Saturday, January 3, 2015

Sketching Squirrel

Click image to enlarge
You see them everyday. They're funny, annoying, and they're everywhere. One of my New Year's rituals is to be aware of the first animal I see on New Year's Day, (other than my pets) and take that animal as my totem, or guide animal for the year.

This year it was a common gray squirrel. I was frankly a little disappointed.  Other year's I've seen a red tailed hawk, a black horse, a white tailed deer, but this year just a squirrel.

Then  I do what I always do, and that is look up the symbolic meaning of the animal and boy did I get a surprise! The squirrel is a power animal, with many, many lesson to teach us!

I will have much to think about and learn from this year with Squirrel as my guide. You can read about Squirrels symbolic meaning HERE.

My new sketchbook to start 2015 is a Stillman & Birn, 5.5 x 8.5 Zeta, with beautiful smooth, heavy weight, mixed media paper. It's such a great sketchbook to work in because it really does handle all media. It's not the same as good watercolor paper, but it does take watercolors remarkably well.Plus its smooth surface is beautiful for all kinds of pens and markers. My new favorite watercolors (and maybe my all time favorite from now on) are the new QoR watercolors from Golden.  I like them for their radiant, clarity and juicy pigment saturation. They also have an excellent "flow". I'm not really sure how else to describe that but the paints move and flow in such a beautiful way on  practically every surface I've used them on.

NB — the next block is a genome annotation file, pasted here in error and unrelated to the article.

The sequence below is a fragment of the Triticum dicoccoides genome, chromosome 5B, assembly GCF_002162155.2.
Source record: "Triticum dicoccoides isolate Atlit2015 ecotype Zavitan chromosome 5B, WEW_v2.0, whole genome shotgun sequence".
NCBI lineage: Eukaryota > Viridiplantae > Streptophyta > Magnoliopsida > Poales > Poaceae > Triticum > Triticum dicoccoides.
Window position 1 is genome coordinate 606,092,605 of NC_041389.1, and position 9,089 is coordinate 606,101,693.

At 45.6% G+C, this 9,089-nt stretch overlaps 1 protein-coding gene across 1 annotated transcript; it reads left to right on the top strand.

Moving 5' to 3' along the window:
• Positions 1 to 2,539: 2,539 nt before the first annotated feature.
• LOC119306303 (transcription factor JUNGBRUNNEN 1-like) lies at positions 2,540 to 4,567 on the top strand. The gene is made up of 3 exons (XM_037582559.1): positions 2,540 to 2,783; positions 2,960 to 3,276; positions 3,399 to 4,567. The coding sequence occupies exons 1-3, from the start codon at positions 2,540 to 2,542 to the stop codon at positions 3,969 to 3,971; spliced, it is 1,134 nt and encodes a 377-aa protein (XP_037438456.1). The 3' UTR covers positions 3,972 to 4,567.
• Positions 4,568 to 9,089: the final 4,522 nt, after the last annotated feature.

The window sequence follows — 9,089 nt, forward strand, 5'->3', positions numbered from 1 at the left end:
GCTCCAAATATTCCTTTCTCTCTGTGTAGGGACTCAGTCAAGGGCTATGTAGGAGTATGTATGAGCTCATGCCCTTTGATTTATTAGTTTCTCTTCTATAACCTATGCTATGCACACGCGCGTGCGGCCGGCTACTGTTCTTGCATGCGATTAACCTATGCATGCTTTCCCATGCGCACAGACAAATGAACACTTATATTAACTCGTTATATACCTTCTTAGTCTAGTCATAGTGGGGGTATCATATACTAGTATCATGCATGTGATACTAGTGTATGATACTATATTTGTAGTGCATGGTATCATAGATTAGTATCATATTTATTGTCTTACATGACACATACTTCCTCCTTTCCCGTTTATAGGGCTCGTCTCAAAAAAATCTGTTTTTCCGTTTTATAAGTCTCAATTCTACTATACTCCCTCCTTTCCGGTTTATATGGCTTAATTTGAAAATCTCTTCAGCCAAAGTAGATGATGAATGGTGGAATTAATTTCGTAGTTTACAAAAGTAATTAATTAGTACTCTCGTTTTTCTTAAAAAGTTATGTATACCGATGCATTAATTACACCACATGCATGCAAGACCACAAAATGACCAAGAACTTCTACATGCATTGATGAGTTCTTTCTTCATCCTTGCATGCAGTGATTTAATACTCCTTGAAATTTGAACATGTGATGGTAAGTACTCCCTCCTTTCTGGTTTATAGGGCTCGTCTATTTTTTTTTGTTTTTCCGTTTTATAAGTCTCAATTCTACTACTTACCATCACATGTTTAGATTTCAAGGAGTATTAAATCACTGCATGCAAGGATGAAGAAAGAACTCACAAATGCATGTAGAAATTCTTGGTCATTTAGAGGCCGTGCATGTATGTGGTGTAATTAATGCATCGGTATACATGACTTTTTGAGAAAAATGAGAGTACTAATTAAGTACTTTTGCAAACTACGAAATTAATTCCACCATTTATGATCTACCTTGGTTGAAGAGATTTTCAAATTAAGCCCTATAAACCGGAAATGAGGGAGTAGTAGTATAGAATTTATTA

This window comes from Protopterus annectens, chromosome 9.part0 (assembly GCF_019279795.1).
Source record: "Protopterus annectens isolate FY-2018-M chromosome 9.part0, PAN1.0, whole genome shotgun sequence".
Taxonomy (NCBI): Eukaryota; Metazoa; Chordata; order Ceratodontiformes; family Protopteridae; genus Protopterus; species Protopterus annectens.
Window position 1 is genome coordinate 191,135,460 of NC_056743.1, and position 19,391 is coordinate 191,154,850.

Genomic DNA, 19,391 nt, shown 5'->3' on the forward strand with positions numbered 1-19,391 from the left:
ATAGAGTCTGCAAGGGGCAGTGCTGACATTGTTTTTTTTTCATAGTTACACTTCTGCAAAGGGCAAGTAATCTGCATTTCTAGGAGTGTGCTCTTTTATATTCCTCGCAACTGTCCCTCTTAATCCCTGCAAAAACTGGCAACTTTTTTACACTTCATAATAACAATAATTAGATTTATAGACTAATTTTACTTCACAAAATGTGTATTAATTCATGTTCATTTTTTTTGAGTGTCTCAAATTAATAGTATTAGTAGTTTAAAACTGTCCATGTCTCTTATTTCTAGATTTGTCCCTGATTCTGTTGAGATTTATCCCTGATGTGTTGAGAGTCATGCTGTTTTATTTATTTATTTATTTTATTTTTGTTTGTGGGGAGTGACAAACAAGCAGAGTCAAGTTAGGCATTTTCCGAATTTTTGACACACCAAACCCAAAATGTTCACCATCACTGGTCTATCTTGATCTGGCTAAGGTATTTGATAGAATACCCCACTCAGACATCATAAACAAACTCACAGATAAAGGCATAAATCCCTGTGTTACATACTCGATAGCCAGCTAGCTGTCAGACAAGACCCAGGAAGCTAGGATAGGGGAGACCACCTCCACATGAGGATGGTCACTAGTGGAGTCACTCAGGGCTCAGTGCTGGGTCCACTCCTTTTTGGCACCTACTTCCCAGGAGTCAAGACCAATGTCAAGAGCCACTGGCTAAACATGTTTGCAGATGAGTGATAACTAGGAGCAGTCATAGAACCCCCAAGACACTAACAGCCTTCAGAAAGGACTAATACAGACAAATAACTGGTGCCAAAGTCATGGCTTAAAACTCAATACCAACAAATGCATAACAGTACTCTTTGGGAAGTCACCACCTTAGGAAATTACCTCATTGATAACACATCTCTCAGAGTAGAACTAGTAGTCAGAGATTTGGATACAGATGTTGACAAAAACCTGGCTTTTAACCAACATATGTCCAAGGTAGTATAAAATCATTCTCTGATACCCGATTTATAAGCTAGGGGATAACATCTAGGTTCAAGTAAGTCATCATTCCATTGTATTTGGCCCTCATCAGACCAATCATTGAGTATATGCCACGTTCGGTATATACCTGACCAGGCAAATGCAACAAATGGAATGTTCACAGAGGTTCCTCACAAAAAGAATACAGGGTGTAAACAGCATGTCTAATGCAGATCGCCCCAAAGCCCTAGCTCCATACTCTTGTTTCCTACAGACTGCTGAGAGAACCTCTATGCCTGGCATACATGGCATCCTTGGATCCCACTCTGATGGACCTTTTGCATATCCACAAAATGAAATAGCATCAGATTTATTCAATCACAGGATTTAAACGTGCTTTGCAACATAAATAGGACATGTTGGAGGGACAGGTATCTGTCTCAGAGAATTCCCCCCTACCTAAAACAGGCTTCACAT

My new pen of choice (and again I *might* have found the ONE) is a Platinum Carbon fountain pen, using Platinum Carbon ink.  This is not an expensive pen. I think I paid $12 for it, bought the converter ($10) so I can fill it from an ink bottle and not have to buy expensive cartridges, and bought a bottle of carbon ink ($20).

I m so surprised at this pen's versatility. It's really quite elegant, especially so for a $12 pen!  The body is long and tapered, similar to a paint brush, which allows yo to hold it further back and loosely which helps loosen up your mark making and allows for lots of expressive qualities.  The nib, is also very responsive (though not a flex nib it actually has a lot of movement to it) and you can turn the pen over and draw easily with the other side of the nib for very thin lines.

The carbon ink is very waterproof and dries very quickly a big plus when you want to put watercolors over your ink work. The only thing I don't like is the plastic cap which does not post the the end of the pen. I always have to be sure I don't drop it and lose it. Other than that I'm really loving this pen!


  1. They build good nests and will be personable if you talk to them. We put prayer flag on our old deck every fall for our birthdays, and by spring they were white and tattered. I watched SquirrelHead (my name for her/him, and s/he knew it) one day for hours walking the tightrope (the string) to pull the flags apart, stuff as many as s/he could in its mouth, and take them up the oak to the nest. The now sacred nest!

  2. The carbon pen is my favorite pen. If you trim the pen, cut the end off, you should be able to post the the lid. I have couple of these pens. Unfortunately I did not trim the first one down far enough. This a trick I have learned from Cathy Johnson.


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